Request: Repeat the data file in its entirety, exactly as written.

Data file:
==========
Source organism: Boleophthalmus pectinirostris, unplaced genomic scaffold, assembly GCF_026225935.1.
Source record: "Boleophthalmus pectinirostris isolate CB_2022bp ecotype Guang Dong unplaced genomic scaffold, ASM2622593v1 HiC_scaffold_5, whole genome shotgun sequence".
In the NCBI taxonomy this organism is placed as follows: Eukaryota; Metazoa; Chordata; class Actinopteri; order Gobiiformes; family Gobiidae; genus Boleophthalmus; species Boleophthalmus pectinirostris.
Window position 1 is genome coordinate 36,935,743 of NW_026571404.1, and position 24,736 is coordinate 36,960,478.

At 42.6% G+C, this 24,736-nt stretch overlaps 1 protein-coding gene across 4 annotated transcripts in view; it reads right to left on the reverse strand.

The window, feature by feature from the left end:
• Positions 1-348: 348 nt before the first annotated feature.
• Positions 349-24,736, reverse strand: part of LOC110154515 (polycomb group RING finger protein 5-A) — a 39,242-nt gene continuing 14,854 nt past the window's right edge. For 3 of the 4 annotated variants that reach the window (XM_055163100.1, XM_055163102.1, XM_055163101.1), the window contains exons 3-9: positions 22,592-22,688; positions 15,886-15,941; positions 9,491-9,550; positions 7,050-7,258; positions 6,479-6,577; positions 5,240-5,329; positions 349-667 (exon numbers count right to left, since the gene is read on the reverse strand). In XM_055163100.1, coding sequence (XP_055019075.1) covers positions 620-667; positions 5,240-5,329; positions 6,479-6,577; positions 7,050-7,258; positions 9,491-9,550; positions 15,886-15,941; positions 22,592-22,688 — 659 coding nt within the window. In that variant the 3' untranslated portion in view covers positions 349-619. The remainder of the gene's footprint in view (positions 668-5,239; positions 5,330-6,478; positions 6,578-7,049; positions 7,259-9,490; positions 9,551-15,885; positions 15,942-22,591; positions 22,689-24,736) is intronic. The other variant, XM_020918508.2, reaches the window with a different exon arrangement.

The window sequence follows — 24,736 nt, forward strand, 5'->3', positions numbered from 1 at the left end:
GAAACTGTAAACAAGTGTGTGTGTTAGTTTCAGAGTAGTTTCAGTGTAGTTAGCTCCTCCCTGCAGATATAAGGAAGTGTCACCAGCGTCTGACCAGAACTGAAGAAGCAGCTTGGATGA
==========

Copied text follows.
Source organism: Boleophthalmus pectinirostris, unplaced genomic scaffold, assembly GCF_026225935.1.
Source record: "Boleophthalmus pectinirostris isolate CB_2022bp ecotype Guang Dong unplaced genomic scaffold, ASM2622593v1 HiC_scaffold_5, whole genome shotgun sequence".
In the NCBI taxonomy this organism is placed as follows: Eukaryota; Metazoa; Chordata; class Actinopteri; order Gobiiformes; family Gobiidae; genus Boleophthalmus; species Boleophthalmus pectinirostris.
Window position 1 is genome coordinate 36,935,743 of NW_026571404.1, and position 24,736 is coordinate 36,960,478.

At 42.6% G+C, this 24,736-nt stretch overlaps 1 protein-coding gene across 4 annotated transcripts in view; it reads right to left on the reverse strand.

The window, feature by feature from the left end:
• Positions 1-348: 348 nt before the first annotated feature.
• Positions 349-24,736, reverse strand: part of LOC110154515 (polycomb group RING finger protein 5-A) — a 39,242-nt gene continuing 14,854 nt past the window's right edge. For 3 of the 4 annotated variants that reach the window (XM_055163100.1, XM_055163102.1, XM_055163101.1), the window contains exons 3-9: positions 22,592-22,688; positions 15,886-15,941; positions 9,491-9,550; positions 7,050-7,258; positions 6,479-6,577; positions 5,240-5,329; positions 349-667 (exon numbers count right to left, since the gene is read on the reverse strand). In XM_055163100.1, coding sequence (XP_055019075.1) covers positions 620-667; positions 5,240-5,329; positions 6,479-6,577; positions 7,050-7,258; positions 9,491-9,550; positions 15,886-15,941; positions 22,592-22,688 — 659 coding nt within the window. In that variant the 3' untranslated portion in view covers positions 349-619. The remainder of the gene's footprint in view (positions 668-5,239; positions 5,330-6,478; positions 6,578-7,049; positions 7,259-9,490; positions 9,551-15,885; positions 15,942-22,591; positions 22,689-24,736) is intronic. The other variant, XM_020918508.2, reaches the window with a different exon arrangement.

The window sequence follows — 24,736 nt, forward strand, 5'->3', positions numbered from 1 at the left end:
GAAACTGTAAACAAGTGTGTGTGTTAGTTTCAGAGTAGTTTCAGTGTAGTTAGCTCCTCCCTGCAGATATAAGGAAGTGTCACCAGCGTCTGACCAGAACTGAAGAAGCAGCTTGGATGA